Outbreaks of foodborne illness caused by Listeria monocytogenes in or on fresh produce have been reported. Several contamination routes have been proposed and the cultivation process is one of the suspected routes. Leaf lettuce is one of the most important fresh produce products. In the present paper, we investigated the possible routes of L. monocytogenes contamination in leaf lettuce during cultivation. Leaf lettuce was cultivated in soils inoculated with cocktails of three isolates of L. monocytogenes belonging to different serotypes (1/2a, 1/2b, and 4b). The viability and injury state of L. monocytogenes in soils, and bacteria survival in or on leaf lettuce were investigated during 10 weeks of cultivation. Soils were artificially contaminated with L. monocytogenes at levels of 4, 6 or 8 log CFU/g, followed by cultivation of leaf lettuce in the contaminated soils. Populations of L. monocytogenes in the soil decreased to less than the detection limit (> 2 log CFU/g) at 8-10 weeks after the start of cultivation. L. monocytogenes was detected in some harvested leaf lettuce leaves at low levels, almost equivalent to the detection limit. As L. monocytogenes was not detected in the leaves of leaf lettuce plants cultivated in highly-contaminated soils after surface disinfection, the possibility of internalization of L. monocytogenes into leaf lettuce plants was considered low. Spraying of water contaminated with bacteria at greater than 3.2 log CFU/plant led to the survival of bacteria on the leaf lettuce leaves even after seven days. Furthermore, leaf damage prolonged the survival period of bacteria on the leaves.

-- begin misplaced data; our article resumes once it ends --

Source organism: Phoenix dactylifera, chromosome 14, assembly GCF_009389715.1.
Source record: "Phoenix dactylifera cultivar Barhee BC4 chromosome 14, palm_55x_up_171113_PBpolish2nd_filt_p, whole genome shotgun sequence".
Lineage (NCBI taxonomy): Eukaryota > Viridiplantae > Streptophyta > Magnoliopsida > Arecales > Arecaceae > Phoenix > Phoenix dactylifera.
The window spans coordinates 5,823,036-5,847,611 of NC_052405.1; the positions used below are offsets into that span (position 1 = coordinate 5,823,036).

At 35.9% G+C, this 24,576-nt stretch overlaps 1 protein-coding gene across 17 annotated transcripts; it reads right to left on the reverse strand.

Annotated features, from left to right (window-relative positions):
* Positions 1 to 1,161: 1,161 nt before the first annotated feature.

!!!All Science Journal Classification (ASJC) codes